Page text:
Fallujah, Iraq; May 9, 2004 – Residents of this battered city say they are prepared to fight against future US patrols in Fallujah, despite having suffered heavy losses during the severe fighting in April. Meanwhile, burial of the dead continued this week while stories of Marines violating the rules of war circulated on the streets of Fallujah.
Members of both the Iraqi Police and Iraqi Civil Defense Corps stated they have been told by their superiors that patrols with Marines will begin in the embattled city on Monday.
The public affairs officer for the US Marines in Fallujah, Thomas Johnson, chose not to discuss when patrols would be resumed in the city for what he called "obvious reasons."
Abdul Muhammed is a resident of Fallujah who said his brother was killed by Marines. "When the Americans start patrolling on Monday," he said, "even more people will fight them this time because so many people need revenge now."
Another man, Abdul Aziz Muhammed, stated angrily, "They try to cover their failure by these patrols. We will fight them again!" He added, "We donâ€™t want them in our city! Nobody in Fallujah wants to see them in our streets! Everyone who lost family to them will revenge them!"
A defiant mood persists throughout much of this Sunni Muslim city 60 kilometers West of Baghdad, whose residents had to bury nearly 500 of their dead in a soccer stadium at the height of last monthâ€™s incursions by US troops. Residents explained that these hasty burials were made necessary by the Marines having taken control of the cityâ€™s main cemetery.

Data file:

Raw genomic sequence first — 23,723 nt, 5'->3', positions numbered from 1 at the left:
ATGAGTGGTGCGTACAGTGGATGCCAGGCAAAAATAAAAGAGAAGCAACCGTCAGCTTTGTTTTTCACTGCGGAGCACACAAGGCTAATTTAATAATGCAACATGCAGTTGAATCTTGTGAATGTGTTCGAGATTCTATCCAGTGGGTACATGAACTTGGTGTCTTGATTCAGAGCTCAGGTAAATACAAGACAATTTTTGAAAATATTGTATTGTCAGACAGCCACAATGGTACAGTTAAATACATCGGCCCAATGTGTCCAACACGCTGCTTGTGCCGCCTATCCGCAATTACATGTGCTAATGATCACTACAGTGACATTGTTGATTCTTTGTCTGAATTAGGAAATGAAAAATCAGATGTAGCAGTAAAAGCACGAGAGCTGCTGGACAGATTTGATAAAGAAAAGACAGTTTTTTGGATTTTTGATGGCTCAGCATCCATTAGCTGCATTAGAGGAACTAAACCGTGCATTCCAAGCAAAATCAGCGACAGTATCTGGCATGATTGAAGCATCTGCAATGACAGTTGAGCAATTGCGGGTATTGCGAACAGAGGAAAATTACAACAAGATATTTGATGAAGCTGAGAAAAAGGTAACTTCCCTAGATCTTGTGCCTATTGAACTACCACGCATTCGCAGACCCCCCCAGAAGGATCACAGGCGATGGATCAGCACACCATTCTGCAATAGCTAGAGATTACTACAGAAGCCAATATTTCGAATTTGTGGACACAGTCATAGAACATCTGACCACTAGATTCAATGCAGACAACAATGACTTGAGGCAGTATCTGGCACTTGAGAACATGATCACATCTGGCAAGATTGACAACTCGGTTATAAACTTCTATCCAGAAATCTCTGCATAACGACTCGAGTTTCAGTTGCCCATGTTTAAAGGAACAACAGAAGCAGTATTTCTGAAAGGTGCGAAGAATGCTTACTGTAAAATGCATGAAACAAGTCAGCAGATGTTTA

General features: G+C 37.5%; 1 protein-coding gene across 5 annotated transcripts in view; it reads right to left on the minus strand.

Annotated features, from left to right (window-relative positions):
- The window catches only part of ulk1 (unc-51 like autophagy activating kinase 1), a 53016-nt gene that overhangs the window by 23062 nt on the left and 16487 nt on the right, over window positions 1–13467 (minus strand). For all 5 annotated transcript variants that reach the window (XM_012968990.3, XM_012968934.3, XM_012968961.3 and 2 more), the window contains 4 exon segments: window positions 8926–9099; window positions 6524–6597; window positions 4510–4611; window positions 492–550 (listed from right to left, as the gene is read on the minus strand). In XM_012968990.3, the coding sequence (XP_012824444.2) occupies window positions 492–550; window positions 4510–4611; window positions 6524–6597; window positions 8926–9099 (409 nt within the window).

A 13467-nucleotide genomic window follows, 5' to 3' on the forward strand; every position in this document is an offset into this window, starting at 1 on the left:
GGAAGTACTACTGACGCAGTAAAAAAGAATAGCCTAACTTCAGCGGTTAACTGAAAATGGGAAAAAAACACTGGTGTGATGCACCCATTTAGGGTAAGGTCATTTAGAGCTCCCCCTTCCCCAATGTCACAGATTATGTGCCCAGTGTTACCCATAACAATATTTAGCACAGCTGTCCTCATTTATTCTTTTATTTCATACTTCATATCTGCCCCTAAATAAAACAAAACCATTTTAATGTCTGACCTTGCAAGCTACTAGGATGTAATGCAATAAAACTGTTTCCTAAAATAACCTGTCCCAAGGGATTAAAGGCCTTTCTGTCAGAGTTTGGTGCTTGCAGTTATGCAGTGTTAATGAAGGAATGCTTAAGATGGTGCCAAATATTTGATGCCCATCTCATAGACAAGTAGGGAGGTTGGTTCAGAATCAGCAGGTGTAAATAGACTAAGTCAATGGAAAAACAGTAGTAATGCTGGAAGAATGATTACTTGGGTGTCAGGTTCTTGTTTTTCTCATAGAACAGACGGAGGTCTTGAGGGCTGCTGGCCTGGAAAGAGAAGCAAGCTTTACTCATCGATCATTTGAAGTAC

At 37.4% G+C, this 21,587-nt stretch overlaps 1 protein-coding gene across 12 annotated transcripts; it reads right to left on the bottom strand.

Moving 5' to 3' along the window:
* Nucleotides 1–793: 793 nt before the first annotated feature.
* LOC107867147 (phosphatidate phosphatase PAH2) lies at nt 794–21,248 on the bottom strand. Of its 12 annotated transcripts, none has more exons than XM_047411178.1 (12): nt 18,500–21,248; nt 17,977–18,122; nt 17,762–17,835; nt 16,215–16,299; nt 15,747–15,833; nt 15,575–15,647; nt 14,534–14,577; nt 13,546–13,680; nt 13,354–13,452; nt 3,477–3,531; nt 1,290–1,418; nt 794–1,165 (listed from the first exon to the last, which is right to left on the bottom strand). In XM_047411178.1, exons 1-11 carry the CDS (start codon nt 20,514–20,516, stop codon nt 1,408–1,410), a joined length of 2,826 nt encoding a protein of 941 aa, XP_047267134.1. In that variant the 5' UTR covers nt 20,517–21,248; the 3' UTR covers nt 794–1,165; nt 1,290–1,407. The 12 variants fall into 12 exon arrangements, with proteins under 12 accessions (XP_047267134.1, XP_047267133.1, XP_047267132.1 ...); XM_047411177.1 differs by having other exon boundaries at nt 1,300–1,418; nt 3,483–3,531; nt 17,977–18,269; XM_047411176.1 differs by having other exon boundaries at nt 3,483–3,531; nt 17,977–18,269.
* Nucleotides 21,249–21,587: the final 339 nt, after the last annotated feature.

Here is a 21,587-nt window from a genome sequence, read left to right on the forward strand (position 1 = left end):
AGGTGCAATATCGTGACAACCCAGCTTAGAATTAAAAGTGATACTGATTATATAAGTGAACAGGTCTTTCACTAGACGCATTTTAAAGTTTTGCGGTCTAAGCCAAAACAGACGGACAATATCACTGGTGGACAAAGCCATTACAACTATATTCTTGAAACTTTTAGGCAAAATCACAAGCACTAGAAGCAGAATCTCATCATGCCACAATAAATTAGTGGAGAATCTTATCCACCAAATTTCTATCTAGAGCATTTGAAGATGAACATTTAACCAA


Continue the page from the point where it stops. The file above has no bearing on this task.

In many cases, people say they were unable to bring their dead to the graveyard as American snipers shot seemingly anyone who moved about the streets of Fallujah.
Residents said over half of the dead are women, children, and elderly men. They further pointed out that not all of the military age males were fighters.
Gravestones in the new "Martyrsâ€™ Cemetery," as locals have dubbed the field, seem to confirm this proportion. Many of them are smaller graves, home to the bodies of children. Several plots, bearing only basic descriptions of their residents, contain the bodies of people buried before they could be identified. One gravestone reads, "Old man wearing jacket with black dishdasha, near industrial center. He has a key in his hand."
"Man wearing red track suit," a different marker says. Still another inscription reads, "Three women killed in car by missile while leaving city."
Some bodies were being brought to the makeshift cemetery for reburial as late as this week, having already been buried once in a garden or lawn elsewhere in the city. In many cases, people say they were unable to bring their dead to the graveyard as American snipers shot seemingly anyone who moved about the streets of Fallujah.
Unmanned military surveillance drones continued to buzz over the city this week, an ominous reminder that occupation forces remain amassed not far from the city limits.
One Imam spoke optimistically during Friday prayers. "We have two reasons to be happy this month," he said. "One is the birthday of our prophet. The second is our victory over the Americans!"